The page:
Many of us as parents, caregivers or just plain bystanders have had the experience of watching with horror as a toddler does something sure to hurt himself -- approaching an electrical outlet with a metal fork comes to mind.
I am having the same reaction watching the New York Police Department's "Stop and Frisk" policy, with over 600,000 stops, with around 85% of those stopped black and Latino men, virtually none of which led to an arrest.
I am troubled by this policy as a violation of civil rights. But I am more worried by the real dangers to civil order, because of the "Great Recession's" impact on this precise population, with unemployment rates for black teenagers at nearly 40% and labor participation rates at less than 25% (Bureau of Labor Statistics, November 2011). And as we found in our most recent survey of low-income New Yorkers (The Unheard Third 2011), 56% of the unemployed who are actively looking for work reported that they've been unemployed for more than a year; 18% said they've been unemployed for three years or more.
And things aren't going to get much better any time soon. "The recovery here will be sluggish. Right now, sectors leading the national economy aren't really big for New York City," according to a recent article in Crain's New York Business. Factor into that the possible outcomes of the NYPD's Stop and Frisk policy.
I was 16 years old when six days of riots occurred in Harlem, Bedford Stuyvesant, and Rochester, touched off by a police killing of a 15-year-old. In New York City, the violence resulted in one death, over a hundred injuries, and more than 450 arrests. Those disturbances came against a background of years of chronic unemployment, a sense that the police unfairly target black young men, and deep racial divisions. I am not claiming the situations are the same, but I do get the sense that every one of these mindless "Stop and Frisk" incidents is the equivalent of tossing a lighted match at an open gas can.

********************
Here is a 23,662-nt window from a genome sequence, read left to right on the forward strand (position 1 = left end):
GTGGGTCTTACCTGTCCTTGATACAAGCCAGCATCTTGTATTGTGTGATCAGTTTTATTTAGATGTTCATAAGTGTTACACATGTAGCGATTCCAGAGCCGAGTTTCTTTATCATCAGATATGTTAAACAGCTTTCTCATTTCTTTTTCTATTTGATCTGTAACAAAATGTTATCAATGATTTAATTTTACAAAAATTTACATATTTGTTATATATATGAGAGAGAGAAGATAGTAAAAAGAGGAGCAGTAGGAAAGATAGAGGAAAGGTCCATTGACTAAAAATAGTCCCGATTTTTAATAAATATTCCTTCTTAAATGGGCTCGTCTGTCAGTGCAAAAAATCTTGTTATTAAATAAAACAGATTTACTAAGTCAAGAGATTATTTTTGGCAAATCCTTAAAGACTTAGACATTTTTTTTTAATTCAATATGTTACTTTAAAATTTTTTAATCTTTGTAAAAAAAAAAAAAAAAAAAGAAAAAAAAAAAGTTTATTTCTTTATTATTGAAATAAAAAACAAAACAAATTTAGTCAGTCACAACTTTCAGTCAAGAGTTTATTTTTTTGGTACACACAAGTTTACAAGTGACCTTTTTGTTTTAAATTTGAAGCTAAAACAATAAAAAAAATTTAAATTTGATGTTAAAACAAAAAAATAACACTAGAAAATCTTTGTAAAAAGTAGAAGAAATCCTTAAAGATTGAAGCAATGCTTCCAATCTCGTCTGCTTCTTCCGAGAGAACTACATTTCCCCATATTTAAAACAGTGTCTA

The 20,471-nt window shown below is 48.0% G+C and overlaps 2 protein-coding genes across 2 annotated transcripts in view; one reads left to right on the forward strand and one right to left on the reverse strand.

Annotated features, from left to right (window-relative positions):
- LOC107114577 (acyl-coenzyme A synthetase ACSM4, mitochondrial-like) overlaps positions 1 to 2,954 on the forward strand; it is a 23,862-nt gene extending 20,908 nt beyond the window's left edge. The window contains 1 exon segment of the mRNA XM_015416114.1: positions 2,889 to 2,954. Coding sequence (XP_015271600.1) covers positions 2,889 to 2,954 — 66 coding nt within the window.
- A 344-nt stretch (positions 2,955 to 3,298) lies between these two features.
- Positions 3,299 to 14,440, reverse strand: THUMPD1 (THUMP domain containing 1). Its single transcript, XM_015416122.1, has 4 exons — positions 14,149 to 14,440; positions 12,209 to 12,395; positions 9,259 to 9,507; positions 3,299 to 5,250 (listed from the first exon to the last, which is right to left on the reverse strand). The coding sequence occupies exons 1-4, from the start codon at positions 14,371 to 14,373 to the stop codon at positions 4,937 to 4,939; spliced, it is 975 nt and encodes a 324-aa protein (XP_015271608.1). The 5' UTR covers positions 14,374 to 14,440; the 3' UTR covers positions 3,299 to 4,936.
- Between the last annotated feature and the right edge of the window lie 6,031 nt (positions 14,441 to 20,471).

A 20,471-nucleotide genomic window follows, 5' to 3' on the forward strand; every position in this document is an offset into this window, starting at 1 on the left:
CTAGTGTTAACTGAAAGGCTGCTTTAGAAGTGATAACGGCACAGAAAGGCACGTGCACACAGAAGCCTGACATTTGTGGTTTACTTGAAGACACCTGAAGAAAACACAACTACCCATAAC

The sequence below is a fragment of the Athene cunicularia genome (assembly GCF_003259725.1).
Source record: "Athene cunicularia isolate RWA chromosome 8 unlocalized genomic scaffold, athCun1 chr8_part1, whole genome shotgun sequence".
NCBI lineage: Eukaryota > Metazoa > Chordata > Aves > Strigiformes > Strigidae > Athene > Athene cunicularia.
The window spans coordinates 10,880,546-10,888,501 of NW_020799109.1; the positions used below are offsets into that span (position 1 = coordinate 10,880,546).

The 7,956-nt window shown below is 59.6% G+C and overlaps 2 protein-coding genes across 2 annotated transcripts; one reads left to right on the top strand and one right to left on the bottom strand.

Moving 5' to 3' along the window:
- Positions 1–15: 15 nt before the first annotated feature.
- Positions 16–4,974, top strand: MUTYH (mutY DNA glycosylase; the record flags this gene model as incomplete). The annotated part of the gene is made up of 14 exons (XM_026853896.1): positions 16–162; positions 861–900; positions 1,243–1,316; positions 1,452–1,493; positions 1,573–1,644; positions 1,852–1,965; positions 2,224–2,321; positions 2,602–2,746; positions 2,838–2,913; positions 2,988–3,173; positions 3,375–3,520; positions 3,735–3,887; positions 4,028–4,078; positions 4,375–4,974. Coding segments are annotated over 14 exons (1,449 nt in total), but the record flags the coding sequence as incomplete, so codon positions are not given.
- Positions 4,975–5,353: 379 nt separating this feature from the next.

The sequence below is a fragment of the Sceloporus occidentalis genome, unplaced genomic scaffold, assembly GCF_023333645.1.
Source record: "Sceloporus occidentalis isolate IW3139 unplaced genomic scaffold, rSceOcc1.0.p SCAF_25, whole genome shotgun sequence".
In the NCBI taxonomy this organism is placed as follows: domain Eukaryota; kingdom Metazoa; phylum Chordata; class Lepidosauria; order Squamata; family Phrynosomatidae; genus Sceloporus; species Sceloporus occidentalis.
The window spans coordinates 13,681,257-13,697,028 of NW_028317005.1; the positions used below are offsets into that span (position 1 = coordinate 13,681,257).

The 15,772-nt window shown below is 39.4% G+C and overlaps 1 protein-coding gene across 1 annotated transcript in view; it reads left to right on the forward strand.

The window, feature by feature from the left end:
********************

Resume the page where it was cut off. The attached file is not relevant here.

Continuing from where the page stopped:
Mayor Bloomberg last year raised his own fear of the possibility of civic disturbances because of the chronically high unemployment rate, particularly among young people. But plainly their boss's message is not getting through to brass of the NYPD, who have vigorously defended their Stop and Frisk policies as the ultimate in crime fighting.
The outlook for improved employment opportunities for black and Latino young men is increasingly bleak for the foreseeable future. Particularly for young men in the South Bronx, Harlem, Bed-Stuy, and Brownsville, without a high school diploma or skills, many will never find full-time work without a significant government investment in training and job development. Now isn't the time to inflame an already desperate condition with police practices that are likely to further embitter those who are facing a possible lifetime without hope.
For those New Yorkers who think this doesn't really matter to them, I would say that in light of New York City's precarious fiscal position, its high rate of mortgages foreclosures -- particularly in the outer boroughs -- and its need to continue to attract both tourists and new businesses, the surest way to derail the city's future is civil disorder prompted by police abuse. The 1964 riots destroyed real estate values particularly in and around poor neighborhoods -- a repeat could drive the entire real estate market under water and set back the entire recovery in the city for years.
A return to community policing, which assigns officers who actually get to know the neighborhood on foot and the young people on the block by name, could at least give the city breathing space in which to come up with the political and economic will to prepare more of our unskilled young people for a job rather than being repeatedly told to "spread em."